Georgia Gov. Brian Kemp on Tuesday defeated former Sen. David Perdue in the state's Republican primary election for governor, handing former President Donald Trump his biggest electoral setback since his own defeat two years ago.
Trump had vowed revenge on Kemp, who refused to overturn President Joe Biden's 2020 Georgia win, the first by a Democratic nominee since 1992.
Still smarting from the loss, Trump has done everything in his power to kick Kemp out of office. Not only did he recruit, promote, and clear the primary field for Perdue, but Trump also recorded television ads against Kemp and gave $2.6 million to groups helping Perdue — the most the former president has ever invested in another politician. Members of the "MAGA-verse" have also kept up their verbal attacks on Kemp, calling him unpatriotic and blaming him for everything from inflation to the war in Ukraine.
GEORGIA'S DAVID PERDUE SET TO BE THE BIGGEST TRUMP ENDORSEMENT FACE-PLANT TO DATE
Early returns showed Kemp winning a healthy majority, and Perdue conceded about 90 minutes after polls closed at 7 p.m. EDT.
"It's a great night to be a Georgian," Kemp said from his victory party.
At his watch party, Perdue told supporters he had called and congratulated Kemp.
BREAKING: David Perdue has conceded the Georgia governor’s race to @BrianKempGA. “I just called the governor and I congratulated him.” #gapol pic.twitter.com/LOdgU61ZLW— Patricia Murphy (@MurphyAJC) May 25, 2022
He added that he would support Kemp in his general election matchup against Democratic rival Stacey Abrams.
"I am fully supporting Brian Kemp,” he told a small group of supporters gathered at his watch party. “Tomorrow morning, you are going to hear me going to work ... to make damn sure Stacey Abrams is not the next governor of Georgia.”
The Republican Governors Association called Kemp a "results-driven leader who has always put Georgia first" and said in a statement it "will be there to ensure Governor Kemp is re-elected this Fall."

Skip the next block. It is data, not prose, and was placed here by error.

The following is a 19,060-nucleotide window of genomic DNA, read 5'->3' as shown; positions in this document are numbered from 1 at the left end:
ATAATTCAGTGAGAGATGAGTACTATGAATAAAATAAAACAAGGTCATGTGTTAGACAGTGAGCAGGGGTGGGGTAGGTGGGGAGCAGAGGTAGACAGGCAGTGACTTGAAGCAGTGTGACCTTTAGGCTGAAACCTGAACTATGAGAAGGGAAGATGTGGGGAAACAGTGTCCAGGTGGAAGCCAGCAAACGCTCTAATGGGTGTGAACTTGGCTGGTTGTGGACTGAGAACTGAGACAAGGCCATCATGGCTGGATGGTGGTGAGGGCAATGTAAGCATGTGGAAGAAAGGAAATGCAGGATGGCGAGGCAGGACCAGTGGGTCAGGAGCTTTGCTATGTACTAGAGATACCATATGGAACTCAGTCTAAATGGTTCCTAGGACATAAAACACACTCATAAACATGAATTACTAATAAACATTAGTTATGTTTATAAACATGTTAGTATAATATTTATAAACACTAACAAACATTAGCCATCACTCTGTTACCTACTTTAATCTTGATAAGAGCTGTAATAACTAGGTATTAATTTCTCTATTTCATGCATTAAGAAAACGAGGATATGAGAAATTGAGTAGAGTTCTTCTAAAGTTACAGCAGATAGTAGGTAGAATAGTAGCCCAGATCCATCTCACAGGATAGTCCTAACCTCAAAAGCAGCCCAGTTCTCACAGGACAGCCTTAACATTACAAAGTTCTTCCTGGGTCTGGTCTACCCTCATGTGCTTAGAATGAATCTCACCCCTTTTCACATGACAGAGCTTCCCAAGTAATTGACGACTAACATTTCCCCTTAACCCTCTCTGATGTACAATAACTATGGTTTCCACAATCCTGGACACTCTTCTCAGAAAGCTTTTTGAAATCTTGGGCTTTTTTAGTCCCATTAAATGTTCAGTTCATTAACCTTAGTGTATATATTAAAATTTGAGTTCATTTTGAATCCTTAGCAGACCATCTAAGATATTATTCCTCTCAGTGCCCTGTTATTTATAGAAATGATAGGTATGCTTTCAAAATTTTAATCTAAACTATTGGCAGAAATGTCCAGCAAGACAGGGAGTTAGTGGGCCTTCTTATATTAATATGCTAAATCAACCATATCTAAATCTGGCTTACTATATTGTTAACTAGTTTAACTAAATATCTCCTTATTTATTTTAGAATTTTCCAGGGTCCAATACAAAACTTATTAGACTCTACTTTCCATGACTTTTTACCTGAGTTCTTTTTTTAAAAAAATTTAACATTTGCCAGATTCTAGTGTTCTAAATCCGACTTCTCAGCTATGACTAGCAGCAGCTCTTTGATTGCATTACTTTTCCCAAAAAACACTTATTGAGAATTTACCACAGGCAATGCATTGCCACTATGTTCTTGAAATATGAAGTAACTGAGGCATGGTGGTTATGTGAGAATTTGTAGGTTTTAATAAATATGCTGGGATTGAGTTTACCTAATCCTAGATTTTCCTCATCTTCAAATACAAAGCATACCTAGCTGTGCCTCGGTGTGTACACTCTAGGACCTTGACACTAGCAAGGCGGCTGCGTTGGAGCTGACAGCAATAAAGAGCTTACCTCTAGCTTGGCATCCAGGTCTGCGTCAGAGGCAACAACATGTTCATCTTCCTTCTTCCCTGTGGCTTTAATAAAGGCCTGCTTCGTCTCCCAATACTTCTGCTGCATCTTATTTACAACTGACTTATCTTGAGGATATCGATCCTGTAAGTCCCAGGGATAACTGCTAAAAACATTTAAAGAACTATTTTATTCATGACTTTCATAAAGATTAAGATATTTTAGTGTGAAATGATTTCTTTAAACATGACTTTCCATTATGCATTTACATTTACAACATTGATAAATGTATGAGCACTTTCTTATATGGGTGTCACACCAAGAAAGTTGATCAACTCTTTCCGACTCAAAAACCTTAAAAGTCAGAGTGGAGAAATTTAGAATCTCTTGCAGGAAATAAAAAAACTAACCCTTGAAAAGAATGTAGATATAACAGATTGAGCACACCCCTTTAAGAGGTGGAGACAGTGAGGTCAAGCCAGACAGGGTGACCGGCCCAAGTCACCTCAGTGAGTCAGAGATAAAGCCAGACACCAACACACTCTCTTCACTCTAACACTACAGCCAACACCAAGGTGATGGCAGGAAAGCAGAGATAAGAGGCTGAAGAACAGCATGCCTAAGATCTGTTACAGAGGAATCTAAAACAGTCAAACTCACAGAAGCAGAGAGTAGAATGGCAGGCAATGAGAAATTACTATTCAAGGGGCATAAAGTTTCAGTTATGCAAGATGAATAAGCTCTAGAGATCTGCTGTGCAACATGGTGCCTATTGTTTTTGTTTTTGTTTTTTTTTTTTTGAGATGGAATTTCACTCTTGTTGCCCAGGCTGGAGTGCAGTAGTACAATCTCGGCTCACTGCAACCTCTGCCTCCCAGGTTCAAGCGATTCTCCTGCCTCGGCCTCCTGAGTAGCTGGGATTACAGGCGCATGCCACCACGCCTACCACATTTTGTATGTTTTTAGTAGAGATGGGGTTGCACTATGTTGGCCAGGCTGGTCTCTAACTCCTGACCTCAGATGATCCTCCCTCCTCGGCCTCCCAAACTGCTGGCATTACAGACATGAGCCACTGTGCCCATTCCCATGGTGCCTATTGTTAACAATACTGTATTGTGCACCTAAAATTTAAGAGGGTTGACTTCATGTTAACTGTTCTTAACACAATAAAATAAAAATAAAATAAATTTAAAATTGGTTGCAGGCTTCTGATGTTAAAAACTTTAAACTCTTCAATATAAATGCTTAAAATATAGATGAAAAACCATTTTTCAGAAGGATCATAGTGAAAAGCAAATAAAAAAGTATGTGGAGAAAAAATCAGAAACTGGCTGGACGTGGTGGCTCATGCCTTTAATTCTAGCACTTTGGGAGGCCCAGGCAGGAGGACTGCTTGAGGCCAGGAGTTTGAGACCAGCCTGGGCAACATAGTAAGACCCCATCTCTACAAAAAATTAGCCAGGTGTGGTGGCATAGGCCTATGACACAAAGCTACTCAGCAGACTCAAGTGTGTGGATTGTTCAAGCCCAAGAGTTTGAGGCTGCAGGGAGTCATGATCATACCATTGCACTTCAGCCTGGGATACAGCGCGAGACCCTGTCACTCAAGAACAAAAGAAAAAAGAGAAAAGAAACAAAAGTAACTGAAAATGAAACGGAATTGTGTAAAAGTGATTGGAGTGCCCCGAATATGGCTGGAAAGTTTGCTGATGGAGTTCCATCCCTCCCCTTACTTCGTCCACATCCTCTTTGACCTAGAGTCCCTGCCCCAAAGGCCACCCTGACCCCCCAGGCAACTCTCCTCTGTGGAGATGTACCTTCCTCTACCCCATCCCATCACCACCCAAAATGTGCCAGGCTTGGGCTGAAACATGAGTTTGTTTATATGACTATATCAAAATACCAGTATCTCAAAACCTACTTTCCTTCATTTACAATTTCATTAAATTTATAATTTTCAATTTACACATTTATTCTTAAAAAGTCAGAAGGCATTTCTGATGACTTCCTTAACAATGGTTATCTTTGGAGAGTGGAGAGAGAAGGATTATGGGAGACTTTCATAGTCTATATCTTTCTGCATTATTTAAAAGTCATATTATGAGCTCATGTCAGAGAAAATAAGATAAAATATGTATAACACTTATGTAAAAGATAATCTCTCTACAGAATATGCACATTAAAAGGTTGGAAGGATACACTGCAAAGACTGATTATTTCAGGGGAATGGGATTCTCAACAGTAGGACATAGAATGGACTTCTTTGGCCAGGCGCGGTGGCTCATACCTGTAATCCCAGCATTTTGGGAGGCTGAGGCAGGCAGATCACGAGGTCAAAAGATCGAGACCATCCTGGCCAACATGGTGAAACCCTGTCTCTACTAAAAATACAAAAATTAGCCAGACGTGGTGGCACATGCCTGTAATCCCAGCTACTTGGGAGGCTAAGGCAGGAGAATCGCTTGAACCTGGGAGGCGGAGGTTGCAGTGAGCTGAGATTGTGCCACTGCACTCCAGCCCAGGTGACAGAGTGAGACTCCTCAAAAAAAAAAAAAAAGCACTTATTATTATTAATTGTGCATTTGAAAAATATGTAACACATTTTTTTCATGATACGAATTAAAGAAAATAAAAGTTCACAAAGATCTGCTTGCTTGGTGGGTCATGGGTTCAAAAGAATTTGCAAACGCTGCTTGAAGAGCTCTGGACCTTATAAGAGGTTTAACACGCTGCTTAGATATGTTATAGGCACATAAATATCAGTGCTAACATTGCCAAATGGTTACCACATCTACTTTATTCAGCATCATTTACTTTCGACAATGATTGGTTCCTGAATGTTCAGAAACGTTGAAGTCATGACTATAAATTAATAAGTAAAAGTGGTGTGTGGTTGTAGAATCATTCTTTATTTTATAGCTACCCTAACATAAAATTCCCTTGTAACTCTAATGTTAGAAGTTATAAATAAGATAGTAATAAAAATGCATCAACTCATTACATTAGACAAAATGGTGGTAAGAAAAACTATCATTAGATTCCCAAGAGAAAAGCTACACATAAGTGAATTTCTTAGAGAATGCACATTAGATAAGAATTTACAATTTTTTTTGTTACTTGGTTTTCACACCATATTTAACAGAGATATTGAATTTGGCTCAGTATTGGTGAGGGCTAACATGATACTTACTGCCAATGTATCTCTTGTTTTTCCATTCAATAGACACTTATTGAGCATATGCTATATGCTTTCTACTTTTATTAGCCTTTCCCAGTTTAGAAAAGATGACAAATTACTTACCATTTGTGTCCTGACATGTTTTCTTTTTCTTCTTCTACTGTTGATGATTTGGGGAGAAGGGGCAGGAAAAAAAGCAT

Co-chairmen Gov. Doug Ducey of Arizona and Gov. Pete Ricketts of Nebraska called Abrams a candidate "who believes that only she knows what's best." They added that "voters rejected her self-promoting antics and out-of-touch agenda four years ago and will do so again."
Perdue's Tuesday night defeat has exposed the limits of Trump's sway, especially against establishment Republicans.
Kemp has campaigned on a number of conservative policy wins he's racked up during his first term in office and the 2022 legislative session, including teacher and state employee raises, permitless firearm carry legislation, and tougher restrictions on election rules and abortion. Perdue has focused his campaign almost entirely on pushing Trump's debunked election fraud theories.
Perdue, a wealthy former business executive, proved to be a political wunderkind in his 2014 Senate race, the first time he pursued elected office. Perdue won the Republican nomination by beating three sitting House members and claimed the seat that November over the daughter of former Democratic Sen. Sam Nunn, whose last name had brought widespread recognition in the state.
But Perdue lost his reelection bid to now-Democratic Sen. Jon Ossoff in a 2021 runoff race and has struggled to find footing among Georgia voters in the GOP gubernatorial primary Trump pushed him to run in.
Perdue argued early on in his campaign that Kemp alienated Trump's base and that they would not show up to vote for him in a November matchup against Abrams. Perdue's near-constant drumbeat of election fraud claims seemed to test voters' patience.
Augusta native Sandra Jacobs told the Washington Examiner she was tired of him rehashing the 2020 election.
"It's time to move on," Jacobs said. "The election was in 2020. We can't keep having this fight. It's dividing the party, and it's not doing David Perdue any favors."
Kemp has not only maintained a lead over Perdue for much of the race but in the last two months widened it. A Fox News poll published Wednesday showed that Kemp leads Perdue by 32 points. Sixty percent of the state's GOP primary voters said they preferred the sitting governor, compared with 28% who supported Perdue. In March, 50% of voters said they'd vote to keep Kemp in office, while 39% picked Perdue. The newest Fox poll was conducted May 12-16 and had a 3-point margin of error.
"In this race in particular, Trump doesn't seem to have the juice to oust a popular incumbent," Republican pollster Daron Shaw said.
Despite investing heavily in Perdue, Trump also sought to avoid blame for Perdue's political fall, claiming in an April interview with the New York Times that the media's focus "should be on the endorsements — not the David Perdue one."
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Still, Trump insisted on his Truth Social messaging platform on Friday that he is "with David all the way because Brian Kemp was the WORST governor in the Country on Election Integrity!"
In the days leading up to the primary, a slate of high-profile Republicans stumped for Kemp, including former New Jersey Gov. Chris Christie and most notably former Vice President Mike Pence, in what is considered his most aggressive political move against Trump yet.